In the proposed project we will evaluate the effect of protein and micronutrients in meat on the health and nutritional well being of rural Kenyan women living with HIV and the health and development of their children, by means of a randomized nutrition intervention. Our long- term goal is to determine if a """"""""right mix"""""""" of food, that is sustainable, will protect the immune system, prevent severe infection and loss of body mass and enhance the quality of life of HIV-infected rural Kenyan women who are not yet experiencing nutritional and metabolic challenges associated with advanced HIV infection as well as protect the growth and development of their children who are certainly affected and may be infected from HIV. Our central hypothesis is that drug na?ve HIV-infected women and their HIV negative (affected) children and their HIV-infected children in rural Kenya, provided a meat derived supplement, have improved nutritional and clinical outcomes, growth and development in children and ability to carry out tasks of daily living in women compared to those given isocaloric soya supplements and those in a control group. We plan to test our central hypothesis and accomplish the overall objective of the application by pursuing the following specific aims that will provide a comprehensive assessment of the impact of meat.
Specific aim #1 : Measure the impact of a meat supplements on overall health, micronutrient status, body composition and progression of infection in drug na?ve HIV- infected Kenyan women and their children in a rural setting in Western Kenya. Our hypothesis is that meat in the diet, possibly due to the amounts of lysine and vitamin B12 and the enhanced bioavailability of iron and zinc, results in improved clinical outcomes, B weight gain, lean body mass, resistance to opportunistic infections, growth and development in children and ability to carry out normal tasks of daily living in women. We will accomplish this aim by means of a randomized clinical trial in which we compare the effect of a meat based supplement vs. isocaloric soya and wheat based supplements.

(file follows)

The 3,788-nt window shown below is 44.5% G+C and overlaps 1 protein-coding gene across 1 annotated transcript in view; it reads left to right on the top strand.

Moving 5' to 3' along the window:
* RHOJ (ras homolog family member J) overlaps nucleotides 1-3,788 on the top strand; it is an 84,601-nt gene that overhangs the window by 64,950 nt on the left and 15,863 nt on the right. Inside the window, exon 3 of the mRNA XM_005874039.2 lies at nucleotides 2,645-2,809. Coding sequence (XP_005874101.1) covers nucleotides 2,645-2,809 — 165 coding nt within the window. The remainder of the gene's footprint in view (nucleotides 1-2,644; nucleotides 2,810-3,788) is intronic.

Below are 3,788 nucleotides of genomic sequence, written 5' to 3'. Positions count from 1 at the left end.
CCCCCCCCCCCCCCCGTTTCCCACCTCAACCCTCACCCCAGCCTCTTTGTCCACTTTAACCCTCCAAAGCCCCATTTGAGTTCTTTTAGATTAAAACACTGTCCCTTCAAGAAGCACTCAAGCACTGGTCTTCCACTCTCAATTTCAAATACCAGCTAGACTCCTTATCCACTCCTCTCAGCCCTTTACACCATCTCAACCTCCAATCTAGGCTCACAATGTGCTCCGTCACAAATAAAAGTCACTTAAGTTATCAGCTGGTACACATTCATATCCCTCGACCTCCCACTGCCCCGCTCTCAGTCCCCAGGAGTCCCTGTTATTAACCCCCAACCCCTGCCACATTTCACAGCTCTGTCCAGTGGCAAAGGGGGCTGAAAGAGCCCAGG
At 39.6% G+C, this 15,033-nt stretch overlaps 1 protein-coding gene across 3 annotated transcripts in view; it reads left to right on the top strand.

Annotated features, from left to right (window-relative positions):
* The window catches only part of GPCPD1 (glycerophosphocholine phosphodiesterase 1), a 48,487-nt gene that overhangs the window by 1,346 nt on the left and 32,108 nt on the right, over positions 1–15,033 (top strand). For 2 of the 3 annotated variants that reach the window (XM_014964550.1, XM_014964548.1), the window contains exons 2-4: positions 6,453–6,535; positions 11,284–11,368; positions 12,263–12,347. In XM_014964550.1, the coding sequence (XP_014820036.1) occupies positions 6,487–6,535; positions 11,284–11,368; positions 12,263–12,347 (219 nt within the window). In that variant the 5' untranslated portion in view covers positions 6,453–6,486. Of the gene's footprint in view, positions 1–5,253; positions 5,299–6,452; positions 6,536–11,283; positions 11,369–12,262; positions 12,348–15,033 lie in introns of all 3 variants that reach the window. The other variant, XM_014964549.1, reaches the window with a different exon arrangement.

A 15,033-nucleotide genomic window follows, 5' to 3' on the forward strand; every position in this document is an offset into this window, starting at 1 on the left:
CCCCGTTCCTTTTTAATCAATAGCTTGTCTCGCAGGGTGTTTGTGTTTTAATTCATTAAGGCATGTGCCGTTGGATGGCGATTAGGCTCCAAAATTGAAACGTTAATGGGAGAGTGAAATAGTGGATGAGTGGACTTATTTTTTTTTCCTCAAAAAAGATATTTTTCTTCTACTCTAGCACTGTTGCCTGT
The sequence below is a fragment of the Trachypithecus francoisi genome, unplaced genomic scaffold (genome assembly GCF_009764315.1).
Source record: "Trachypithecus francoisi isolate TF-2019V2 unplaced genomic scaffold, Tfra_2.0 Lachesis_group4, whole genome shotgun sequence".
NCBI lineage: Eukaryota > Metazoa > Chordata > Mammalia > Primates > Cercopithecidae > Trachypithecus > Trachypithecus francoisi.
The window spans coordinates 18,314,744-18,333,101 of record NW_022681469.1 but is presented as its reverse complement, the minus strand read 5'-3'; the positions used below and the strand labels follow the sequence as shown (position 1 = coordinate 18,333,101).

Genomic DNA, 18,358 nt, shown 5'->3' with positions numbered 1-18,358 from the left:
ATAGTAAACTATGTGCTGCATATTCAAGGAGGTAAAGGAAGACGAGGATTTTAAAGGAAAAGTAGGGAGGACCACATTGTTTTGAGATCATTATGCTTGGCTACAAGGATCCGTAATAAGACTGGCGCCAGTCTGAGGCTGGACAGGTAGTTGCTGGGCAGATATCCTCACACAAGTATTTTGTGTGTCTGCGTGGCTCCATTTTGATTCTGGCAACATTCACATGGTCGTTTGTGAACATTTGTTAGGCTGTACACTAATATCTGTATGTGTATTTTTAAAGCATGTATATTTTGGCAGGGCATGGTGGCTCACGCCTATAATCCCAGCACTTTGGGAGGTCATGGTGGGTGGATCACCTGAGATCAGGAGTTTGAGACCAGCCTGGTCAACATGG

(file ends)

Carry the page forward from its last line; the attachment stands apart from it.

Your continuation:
Specific aim #2 : Contribute to improved monitoring of changes in body composition and strength of HIV-infected women and children in field settings in rural Kenya. Our hypothesis is that accurate estimates of lean body mass and strength in HIV- infected women and children can be easily obtained in field settings in rural Kenya. We will accomplish this aim by comparing bioimpedance (BIA) methodology and hand grip and finger pinch dynamometry measures with arm muscle area calculated from triceps skin fold and mid- arm circumference measures. Methodologies (BIA and anthropometry) will be validated with isotope dilution (2H2O) in a sub-sample of the enrolled drug na?ve HIV-infected Kenyan women.

Public Health Relevance

-Relevance Preliminary evidence suggests that improved nutrition early in human immunodeficiency virus (HIV) infection may delay progression to acquired immunodeficiency syndrome (AIDS) and delay the initiation or improve the effectiveness of antiretroviral drug therapy (ART). However, there are few studies that evaluate how to optimize nutrition in HIV infected individuals. Evaluation of the role of animal source foods (ASF) which are known to provide nutrients that support maintenance of lean tissue, child growth and development, and immune function in particular, are lacking.

National Institute of Health (NIH)
Eunice Kennedy Shriver National Institute of Child Health & Human Development (NICHD)
Research Project (R01)
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Special Emphasis Panel (ZHD1-DSR-A (22))
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Raiten, Daniel J
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Indiana University-Purdue University at Indianapolis
Other Domestic Higher Education
United States
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